PACMAS training in TV production
Having first cut his teeth in the Fiji media industry at the formidably green age of 18, Fernando Lobendahn returns to the Cook Islands after a lengthy 15 year sabbatical heading the Pacific Media Assistance Scheme (PACMAS) media training programme covering TV production.
The training is supported by Pitt Media Group and Fiji TV, and covers a wide range of topics including video editing, camera work production, visual projects, timelines, equipment, resources, file management and archiving and also practical sessions.
Lobendahn who first came to Rarotonga in 1997, comes with a wealth of experience. He will conduct a training programme that will see the CITV staff along with the inclusion of Aitutaki TV’s Luke Mateara and Mangaia TV’s Janet Ruatoa and two students undertaking the Media Studies course at Tereora College, partake in the skill upgrading course.
Held at the Parekura Conference Centre, the media training programme officially kicked off on Tuesday morning with participating media personnel attending a four hour seminar followed by in field training to be held over the progressing weeks. Lobendahn suggest that over the span of time spent with staff guiding them will actively teach them the “basics of camera work” but further suggest that each application of learnt techniques is “dependent on the individual’s creativity.”
Throughout his 20 year career Fernando Lobendahn has worked in areas from tape editing and commercial production to producing a historical Fijian programme. However has more recently moved into the training department holding seminars in Fiji, Papua New Guinea and the Cook Islands. For Lobendahn his training dynamics centres round a few focal points, firstly he stresses the importance of individual expression of creativity.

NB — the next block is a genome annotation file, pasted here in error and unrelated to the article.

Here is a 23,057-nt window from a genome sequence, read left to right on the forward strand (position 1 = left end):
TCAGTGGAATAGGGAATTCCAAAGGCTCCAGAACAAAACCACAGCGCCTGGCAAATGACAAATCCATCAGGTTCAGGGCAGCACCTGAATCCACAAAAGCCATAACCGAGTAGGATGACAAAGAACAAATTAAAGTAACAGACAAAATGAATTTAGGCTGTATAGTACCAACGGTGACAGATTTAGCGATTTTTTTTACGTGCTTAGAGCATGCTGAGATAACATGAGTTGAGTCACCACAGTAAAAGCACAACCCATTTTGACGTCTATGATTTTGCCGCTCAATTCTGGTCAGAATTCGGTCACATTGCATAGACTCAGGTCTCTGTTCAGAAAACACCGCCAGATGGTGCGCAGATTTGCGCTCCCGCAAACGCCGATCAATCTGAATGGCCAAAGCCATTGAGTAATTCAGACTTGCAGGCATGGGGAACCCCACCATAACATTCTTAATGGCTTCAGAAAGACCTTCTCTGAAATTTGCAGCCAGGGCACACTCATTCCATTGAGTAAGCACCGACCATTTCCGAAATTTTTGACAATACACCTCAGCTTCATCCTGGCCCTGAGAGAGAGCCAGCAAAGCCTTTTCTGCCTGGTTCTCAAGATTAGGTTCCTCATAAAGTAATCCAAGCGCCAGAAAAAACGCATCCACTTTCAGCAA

“How you cover a story or a village, that is your identity,” says Fernando, “I’m just teaching you the technical way of doing that. You can adopt a lot of the technical side but most importantly we must remember to tailor our style of coverage to suit the pacific, so how you do that is yours.”
Coupled with technical expertise and creative expression, Lobendahn is an avid believer of sharing ones skills, “Everything I know I’ve shared,” says Lobendahn, “If you share (your skills) you see the development of someone, and now half the people I’ve trained in Papua New Guinea have left the country!” Lobendahn laughs incredulously, however I can’t help but hold him somewhat responsible for the depopulation of PNG’s learned media personnel.-Maria Tanner
Herald Issue 608 21 March
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